A committee that was comprised of officials of the MEPs voted to welcome the significant changes to the European Copyright Bill. Experts said that it could permanently change how we use the internet. The controversial article 13 was voted for has had many critics say that it could terminate remixes, memes, and other privately created content. Article 11 that was approved required online platforms to impose a fee to publishers if they happen to link content to their information. One company opposed the whole process terming it the dawn of the dark days. The European committee responsible for the legal matters voted by 15 votes against 10 accepting Article 13. They also cast 13 votes to 12 votes to accept article 11.
The bill was then planned to be handed to the Wider European parliament on July so that they can also cast their votes on the issue. The past week, 70 most prolific technology leaders that comprised Tim Berners-lee and Vint Cerf signed a document that opposed Article 13. The leaders termed the Article as an imminent threat to the future face of the internet. They went on to say that the Article emphasized more on websites to pay fees and enforce copyright. This just meant that every single platform that permitted users to post images, texts, sounds or codes would need some form of information-recognition system that could review the content that the users uploaded.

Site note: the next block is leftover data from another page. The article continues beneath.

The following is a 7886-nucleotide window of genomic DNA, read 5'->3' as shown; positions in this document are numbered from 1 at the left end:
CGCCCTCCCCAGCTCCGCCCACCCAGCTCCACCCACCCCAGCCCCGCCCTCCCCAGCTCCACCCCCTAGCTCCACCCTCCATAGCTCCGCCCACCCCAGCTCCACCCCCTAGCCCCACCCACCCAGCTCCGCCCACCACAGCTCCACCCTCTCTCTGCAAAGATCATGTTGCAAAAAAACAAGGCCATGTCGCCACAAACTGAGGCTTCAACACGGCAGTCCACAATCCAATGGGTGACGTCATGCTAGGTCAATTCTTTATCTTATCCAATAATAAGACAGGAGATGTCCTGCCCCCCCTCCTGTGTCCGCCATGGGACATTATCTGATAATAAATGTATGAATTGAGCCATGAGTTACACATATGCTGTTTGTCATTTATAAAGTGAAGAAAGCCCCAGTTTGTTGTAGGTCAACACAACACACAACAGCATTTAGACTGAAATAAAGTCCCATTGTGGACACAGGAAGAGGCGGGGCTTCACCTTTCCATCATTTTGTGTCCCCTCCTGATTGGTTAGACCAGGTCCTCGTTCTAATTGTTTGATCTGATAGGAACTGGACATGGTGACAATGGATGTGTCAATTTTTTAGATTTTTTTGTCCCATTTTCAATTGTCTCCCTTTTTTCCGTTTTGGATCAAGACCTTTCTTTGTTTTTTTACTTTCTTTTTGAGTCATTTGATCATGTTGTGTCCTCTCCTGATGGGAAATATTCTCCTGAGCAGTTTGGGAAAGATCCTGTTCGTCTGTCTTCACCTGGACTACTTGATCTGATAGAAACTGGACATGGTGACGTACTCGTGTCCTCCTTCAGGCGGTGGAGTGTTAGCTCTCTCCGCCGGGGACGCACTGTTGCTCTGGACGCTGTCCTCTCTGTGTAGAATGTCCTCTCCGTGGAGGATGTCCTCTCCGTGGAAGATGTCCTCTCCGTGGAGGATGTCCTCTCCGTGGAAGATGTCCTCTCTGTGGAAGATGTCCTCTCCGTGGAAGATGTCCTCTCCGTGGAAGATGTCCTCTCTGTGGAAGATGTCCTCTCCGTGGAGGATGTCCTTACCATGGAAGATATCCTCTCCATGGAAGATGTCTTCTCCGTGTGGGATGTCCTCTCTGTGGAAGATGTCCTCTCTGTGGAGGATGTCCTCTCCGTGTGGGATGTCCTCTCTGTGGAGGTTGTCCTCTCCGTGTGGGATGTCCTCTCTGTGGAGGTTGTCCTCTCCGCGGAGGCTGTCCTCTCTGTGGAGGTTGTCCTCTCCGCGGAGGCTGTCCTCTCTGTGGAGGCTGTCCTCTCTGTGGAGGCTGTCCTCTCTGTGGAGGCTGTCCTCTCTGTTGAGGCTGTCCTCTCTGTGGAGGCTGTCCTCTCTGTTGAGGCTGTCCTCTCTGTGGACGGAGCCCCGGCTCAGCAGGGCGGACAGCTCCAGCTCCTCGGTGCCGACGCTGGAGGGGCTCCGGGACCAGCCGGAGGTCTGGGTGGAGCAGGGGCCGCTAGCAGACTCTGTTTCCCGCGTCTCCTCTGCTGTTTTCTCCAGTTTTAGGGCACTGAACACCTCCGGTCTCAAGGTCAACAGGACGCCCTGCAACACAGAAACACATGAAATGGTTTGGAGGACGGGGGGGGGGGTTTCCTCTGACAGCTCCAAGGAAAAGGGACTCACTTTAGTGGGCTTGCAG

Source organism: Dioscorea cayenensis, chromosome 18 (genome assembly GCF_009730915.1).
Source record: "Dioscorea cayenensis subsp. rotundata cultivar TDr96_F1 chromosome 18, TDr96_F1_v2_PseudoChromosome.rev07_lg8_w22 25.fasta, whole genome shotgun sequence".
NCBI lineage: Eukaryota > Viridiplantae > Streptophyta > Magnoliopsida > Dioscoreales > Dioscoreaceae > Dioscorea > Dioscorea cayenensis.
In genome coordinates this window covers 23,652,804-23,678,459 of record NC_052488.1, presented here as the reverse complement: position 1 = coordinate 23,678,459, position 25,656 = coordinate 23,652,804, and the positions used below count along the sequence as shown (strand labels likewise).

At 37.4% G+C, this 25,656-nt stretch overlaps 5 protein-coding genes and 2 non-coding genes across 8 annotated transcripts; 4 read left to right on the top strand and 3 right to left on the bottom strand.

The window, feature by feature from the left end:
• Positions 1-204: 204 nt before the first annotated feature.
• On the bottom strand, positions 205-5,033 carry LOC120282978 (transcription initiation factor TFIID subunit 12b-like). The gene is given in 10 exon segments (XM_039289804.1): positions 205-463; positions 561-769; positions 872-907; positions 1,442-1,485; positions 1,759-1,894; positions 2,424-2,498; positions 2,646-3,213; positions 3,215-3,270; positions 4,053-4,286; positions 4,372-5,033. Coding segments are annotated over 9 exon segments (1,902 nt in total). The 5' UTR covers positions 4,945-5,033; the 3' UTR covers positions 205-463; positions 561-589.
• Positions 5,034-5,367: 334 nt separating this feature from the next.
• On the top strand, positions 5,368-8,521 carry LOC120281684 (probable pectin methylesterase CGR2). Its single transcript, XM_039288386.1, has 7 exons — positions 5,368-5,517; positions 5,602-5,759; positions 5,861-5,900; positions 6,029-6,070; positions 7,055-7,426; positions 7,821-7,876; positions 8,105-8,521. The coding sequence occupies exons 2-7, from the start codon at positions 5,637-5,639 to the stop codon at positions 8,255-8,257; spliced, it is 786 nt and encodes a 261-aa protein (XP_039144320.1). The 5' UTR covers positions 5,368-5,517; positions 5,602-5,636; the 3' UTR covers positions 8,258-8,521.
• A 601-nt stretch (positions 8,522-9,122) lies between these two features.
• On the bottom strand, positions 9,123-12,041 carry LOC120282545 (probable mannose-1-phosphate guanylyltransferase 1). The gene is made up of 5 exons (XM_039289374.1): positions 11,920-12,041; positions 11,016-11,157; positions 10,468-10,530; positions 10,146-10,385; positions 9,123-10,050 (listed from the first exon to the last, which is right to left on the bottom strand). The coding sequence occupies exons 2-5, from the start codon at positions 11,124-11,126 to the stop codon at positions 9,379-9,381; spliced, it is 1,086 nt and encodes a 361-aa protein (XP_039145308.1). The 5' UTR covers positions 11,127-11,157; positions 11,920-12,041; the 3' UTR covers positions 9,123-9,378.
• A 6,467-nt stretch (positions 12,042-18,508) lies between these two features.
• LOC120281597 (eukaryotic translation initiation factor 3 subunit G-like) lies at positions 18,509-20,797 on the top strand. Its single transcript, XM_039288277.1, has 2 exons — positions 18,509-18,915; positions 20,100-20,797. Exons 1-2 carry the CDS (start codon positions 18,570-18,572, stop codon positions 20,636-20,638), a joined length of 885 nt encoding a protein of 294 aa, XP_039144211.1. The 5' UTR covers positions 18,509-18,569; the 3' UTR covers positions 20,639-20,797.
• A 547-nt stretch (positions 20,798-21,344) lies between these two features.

Cory Doctorow, who is an activist, termed Article 13 as foolish and a very terrible idea. He wrote this on a news website known as the BoingBoing. The activist could not imagine of any filter that existed that could adequately describe the bill. He went on to say that most of the closest equivalents were owned and managed by American organizations. This meant that most giant tech firms in the US would spy on everything that the Europeans posted. After spying, they would then decide on what content to be censored and what would be passed for viewing.
Opponents of the Article 11 have termed the bill as a ‘link tax.’ They said that it was designed to limit the powers that technology giants like Google and Facebook had. The Article required all online platforms to pay a fee to publish their content if they happen to link any content on their news information. The whole theory behind this is that the Article would support all smaller news publishers and drive readers to their homepages instead of directly getting news from the primary news holders.